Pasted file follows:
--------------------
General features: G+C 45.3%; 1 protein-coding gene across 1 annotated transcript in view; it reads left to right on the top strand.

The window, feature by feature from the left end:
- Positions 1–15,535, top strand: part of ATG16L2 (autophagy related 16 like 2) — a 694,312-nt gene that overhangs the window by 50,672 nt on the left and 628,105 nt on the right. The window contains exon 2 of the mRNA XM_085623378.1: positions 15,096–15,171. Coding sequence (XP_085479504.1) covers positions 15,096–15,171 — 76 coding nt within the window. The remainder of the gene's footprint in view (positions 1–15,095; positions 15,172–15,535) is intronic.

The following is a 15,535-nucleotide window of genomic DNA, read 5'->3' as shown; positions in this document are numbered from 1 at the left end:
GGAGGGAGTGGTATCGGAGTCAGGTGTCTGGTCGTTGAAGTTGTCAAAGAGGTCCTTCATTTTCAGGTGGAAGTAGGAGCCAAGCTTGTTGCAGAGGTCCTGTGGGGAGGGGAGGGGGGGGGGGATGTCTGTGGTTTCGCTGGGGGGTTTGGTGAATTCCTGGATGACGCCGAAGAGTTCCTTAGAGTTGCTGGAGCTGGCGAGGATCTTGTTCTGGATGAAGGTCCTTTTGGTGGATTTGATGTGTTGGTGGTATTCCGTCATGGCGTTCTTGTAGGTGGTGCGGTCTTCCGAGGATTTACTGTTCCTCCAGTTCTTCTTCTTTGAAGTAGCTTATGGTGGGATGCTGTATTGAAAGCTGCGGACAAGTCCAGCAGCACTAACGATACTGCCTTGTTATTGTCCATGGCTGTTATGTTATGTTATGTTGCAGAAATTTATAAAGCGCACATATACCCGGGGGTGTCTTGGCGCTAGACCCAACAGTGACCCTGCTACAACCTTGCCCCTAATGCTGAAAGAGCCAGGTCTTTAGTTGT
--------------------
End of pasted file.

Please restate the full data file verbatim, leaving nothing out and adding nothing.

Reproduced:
General features: G+C 45.3%; 1 protein-coding gene across 1 annotated transcript in view; it reads left to right on the top strand.

The window, feature by feature from the left end:
- Positions 1–15,535, top strand: part of ATG16L2 (autophagy related 16 like 2) — a 694,312-nt gene that overhangs the window by 50,672 nt on the left and 628,105 nt on the right. The window contains exon 2 of the mRNA XM_085623378.1: positions 15,096–15,171. Coding sequence (XP_085479504.1) covers positions 15,096–15,171 — 76 coding nt within the window. The remainder of the gene's footprint in view (positions 1–15,095; positions 15,172–15,535) is intronic.

The following is a 15,535-nucleotide window of genomic DNA, read 5'->3' as shown; positions in this document are numbered from 1 at the left end:
GGAGGGAGTGGTATCGGAGTCAGGTGTCTGGTCGTTGAAGTTGTCAAAGAGGTCCTTCATTTTCAGGTGGAAGTAGGAGCCAAGCTTGTTGCAGAGGTCCTGTGGGGAGGGGAGGGGGGGGGGGATGTCTGTGGTTTCGCTGGGGGGTTTGGTGAATTCCTGGATGACGCCGAAGAGTTCCTTAGAGTTGCTGGAGCTGGCGAGGATCTTGTTCTGGATGAAGGTCCTTTTGGTGGATTTGATGTGTTGGTGGTATTCCGTCATGGCGTTCTTGTAGGTGGTGCGGTCTTCCGAGGATTTACTGTTCCTCCAGTTCTTCTTCTTTGAAGTAGCTTATGGTGGGATGCTGTATTGAAAGCTGCGGACAAGTCCAGCAGCACTAACGATACTGCCTTGTTATTGTCCATGGCTGTTATGTTATGTTATGTTGCAGAAATTTATAAAGCGCACATATACCCGGGGGTGTCTTGGCGCTAGACCCAACAGTGACCCTGCTACAACCTTGCCCCTAATGCTGAAAGAGCCAGGTCTTTAGTTGT